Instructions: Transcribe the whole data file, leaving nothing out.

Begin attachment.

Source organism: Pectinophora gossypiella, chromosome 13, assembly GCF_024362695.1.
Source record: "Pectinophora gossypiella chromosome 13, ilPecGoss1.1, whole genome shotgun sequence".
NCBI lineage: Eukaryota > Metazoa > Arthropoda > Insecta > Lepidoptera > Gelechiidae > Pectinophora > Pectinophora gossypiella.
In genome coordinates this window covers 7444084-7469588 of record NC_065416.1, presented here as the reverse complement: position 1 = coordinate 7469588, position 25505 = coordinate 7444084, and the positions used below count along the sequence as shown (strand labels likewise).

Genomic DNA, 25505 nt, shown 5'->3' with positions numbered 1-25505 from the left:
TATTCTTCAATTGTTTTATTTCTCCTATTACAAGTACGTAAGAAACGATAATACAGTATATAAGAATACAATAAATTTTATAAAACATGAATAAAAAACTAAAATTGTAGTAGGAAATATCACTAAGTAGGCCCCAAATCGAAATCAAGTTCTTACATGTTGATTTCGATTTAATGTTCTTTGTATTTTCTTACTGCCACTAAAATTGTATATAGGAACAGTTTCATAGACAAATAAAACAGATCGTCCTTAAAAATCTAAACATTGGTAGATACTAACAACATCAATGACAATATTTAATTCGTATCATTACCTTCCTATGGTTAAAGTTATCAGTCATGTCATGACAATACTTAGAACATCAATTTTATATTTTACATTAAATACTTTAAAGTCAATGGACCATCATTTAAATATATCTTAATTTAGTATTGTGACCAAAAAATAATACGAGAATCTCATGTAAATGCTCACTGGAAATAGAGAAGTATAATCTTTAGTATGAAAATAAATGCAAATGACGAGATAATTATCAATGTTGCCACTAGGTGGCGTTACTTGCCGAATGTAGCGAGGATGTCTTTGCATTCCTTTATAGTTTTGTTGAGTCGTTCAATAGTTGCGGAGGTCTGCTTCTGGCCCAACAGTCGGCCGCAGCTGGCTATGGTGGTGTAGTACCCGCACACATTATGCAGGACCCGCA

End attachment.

Source organism: Pectinophora gossypiella, chromosome 13, assembly GCF_024362695.1.
Source record: "Pectinophora gossypiella chromosome 13, ilPecGoss1.1, whole genome shotgun sequence".
NCBI lineage: Eukaryota > Metazoa > Arthropoda > Insecta > Lepidoptera > Gelechiidae > Pectinophora > Pectinophora gossypiella.
In genome coordinates this window covers 7444084-7469588 of record NC_065416.1, presented here as the reverse complement: position 1 = coordinate 7469588, position 25505 = coordinate 7444084, and the positions used below count along the sequence as shown (strand labels likewise).

Genomic DNA, 25505 nt, shown 5'->3' with positions numbered 1-25505 from the left:
TATTCTTCAATTGTTTTATTTCTCCTATTACAAGTACGTAAGAAACGATAATACAGTATATAAGAATACAATAAATTTTATAAAACATGAATAAAAAACTAAAATTGTAGTAGGAAATATCACTAAGTAGGCCCCAAATCGAAATCAAGTTCTTACATGTTGATTTCGATTTAATGTTCTTTGTATTTTCTTACTGCCACTAAAATTGTATATAGGAACAGTTTCATAGACAAATAAAACAGATCGTCCTTAAAAATCTAAACATTGGTAGATACTAACAACATCAATGACAATATTTAATTCGTATCATTACCTTCCTATGGTTAAAGTTATCAGTCATGTCATGACAATACTTAGAACATCAATTTTATATTTTACATTAAATACTTTAAAGTCAATGGACCATCATTTAAATATATCTTAATTTAGTATTGTGACCAAAAAATAATACGAGAATCTCATGTAAATGCTCACTGGAAATAGAGAAGTATAATCTTTAGTATGAAAATAAATGCAAATGACGAGATAATTATCAATGTTGCCACTAGGTGGCGTTACTTGCCGAATGTAGCGAGGATGTCTTTGCATTCCTTTATAGTTTTGTTGAGTCGTTCAATAGTTGCGGAGGTCTGCTTCTGGCCCAACAGTCGGCCGCAGCTGGCTATGGTGGTGTAGTACCCGCACACATTATGCAGGACCCGCA